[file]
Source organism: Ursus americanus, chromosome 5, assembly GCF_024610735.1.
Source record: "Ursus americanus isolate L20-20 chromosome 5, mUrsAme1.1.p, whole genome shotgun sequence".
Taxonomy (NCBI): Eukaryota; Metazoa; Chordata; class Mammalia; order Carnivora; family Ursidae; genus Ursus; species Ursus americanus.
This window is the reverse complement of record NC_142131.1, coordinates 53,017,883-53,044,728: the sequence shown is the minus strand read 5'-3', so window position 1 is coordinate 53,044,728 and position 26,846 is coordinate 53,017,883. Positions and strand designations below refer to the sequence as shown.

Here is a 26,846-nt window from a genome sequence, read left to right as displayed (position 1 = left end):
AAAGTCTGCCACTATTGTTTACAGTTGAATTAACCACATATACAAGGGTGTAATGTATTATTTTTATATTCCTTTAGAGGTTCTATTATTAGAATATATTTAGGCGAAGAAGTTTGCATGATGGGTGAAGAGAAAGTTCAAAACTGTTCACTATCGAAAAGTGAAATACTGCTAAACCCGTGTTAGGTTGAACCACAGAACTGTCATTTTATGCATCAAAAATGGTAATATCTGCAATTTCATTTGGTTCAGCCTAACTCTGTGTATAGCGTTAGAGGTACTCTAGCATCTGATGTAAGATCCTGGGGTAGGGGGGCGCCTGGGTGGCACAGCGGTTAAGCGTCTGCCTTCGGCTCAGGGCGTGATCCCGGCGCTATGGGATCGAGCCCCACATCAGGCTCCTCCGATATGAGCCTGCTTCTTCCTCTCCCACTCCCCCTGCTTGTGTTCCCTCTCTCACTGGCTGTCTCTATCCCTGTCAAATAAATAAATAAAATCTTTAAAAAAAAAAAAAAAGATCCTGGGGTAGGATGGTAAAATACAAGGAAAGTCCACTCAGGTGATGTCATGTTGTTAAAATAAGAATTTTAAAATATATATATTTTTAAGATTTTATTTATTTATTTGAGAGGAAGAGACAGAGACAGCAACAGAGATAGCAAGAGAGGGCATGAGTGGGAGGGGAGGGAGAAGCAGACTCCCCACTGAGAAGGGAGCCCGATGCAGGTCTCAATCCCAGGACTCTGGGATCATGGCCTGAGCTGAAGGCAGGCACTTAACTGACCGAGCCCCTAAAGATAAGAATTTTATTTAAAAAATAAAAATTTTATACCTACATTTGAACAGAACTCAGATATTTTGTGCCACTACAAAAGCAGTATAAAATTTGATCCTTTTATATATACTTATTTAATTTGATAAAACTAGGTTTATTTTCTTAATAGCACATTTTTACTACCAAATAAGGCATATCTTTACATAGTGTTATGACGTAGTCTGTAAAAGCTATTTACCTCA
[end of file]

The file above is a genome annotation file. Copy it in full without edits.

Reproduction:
Source organism: Ursus americanus, chromosome 5, assembly GCF_024610735.1.
Source record: "Ursus americanus isolate L20-20 chromosome 5, mUrsAme1.1.p, whole genome shotgun sequence".
Taxonomy (NCBI): Eukaryota; Metazoa; Chordata; class Mammalia; order Carnivora; family Ursidae; genus Ursus; species Ursus americanus.
This window is the reverse complement of record NC_142131.1, coordinates 53,017,883-53,044,728: the sequence shown is the minus strand read 5'-3', so window position 1 is coordinate 53,044,728 and position 26,846 is coordinate 53,017,883. Positions and strand designations below refer to the sequence as shown.

Here is a 26,846-nt window from a genome sequence, read left to right as displayed (position 1 = left end):
AAAGTCTGCCACTATTGTTTACAGTTGAATTAACCACATATACAAGGGTGTAATGTATTATTTTTATATTCCTTTAGAGGTTCTATTATTAGAATATATTTAGGCGAAGAAGTTTGCATGATGGGTGAAGAGAAAGTTCAAAACTGTTCACTATCGAAAAGTGAAATACTGCTAAACCCGTGTTAGGTTGAACCACAGAACTGTCATTTTATGCATCAAAAATGGTAATATCTGCAATTTCATTTGGTTCAGCCTAACTCTGTGTATAGCGTTAGAGGTACTCTAGCATCTGATGTAAGATCCTGGGGTAGGGGGGCGCCTGGGTGGCACAGCGGTTAAGCGTCTGCCTTCGGCTCAGGGCGTGATCCCGGCGCTATGGGATCGAGCCCCACATCAGGCTCCTCCGATATGAGCCTGCTTCTTCCTCTCCCACTCCCCCTGCTTGTGTTCCCTCTCTCACTGGCTGTCTCTATCCCTGTCAAATAAATAAATAAAATCTTTAAAAAAAAAAAAAAAGATCCTGGGGTAGGATGGTAAAATACAAGGAAAGTCCACTCAGGTGATGTCATGTTGTTAAAATAAGAATTTTAAAATATATATATTTTTAAGATTTTATTTATTTATTTGAGAGGAAGAGACAGAGACAGCAACAGAGATAGCAAGAGAGGGCATGAGTGGGAGGGGAGGGAGAAGCAGACTCCCCACTGAGAAGGGAGCCCGATGCAGGTCTCAATCCCAGGACTCTGGGATCATGGCCTGAGCTGAAGGCAGGCACTTAACTGACCGAGCCCCTAAAGATAAGAATTTTATTTAAAAAATAAAAATTTTATACCTACATTTGAACAGAACTCAGATATTTTGTGCCACTACAAAAGCAGTATAAAATTTGATCCTTTTATATATACTTATTTAATTTGATAAAACTAGGTTTATTTTCTTAATAGCACATTTTTACTACCAAATAAGGCATATCTTTACATAGTGTTATGACGTAGTCTGTAAAAGCTATTTACCTCA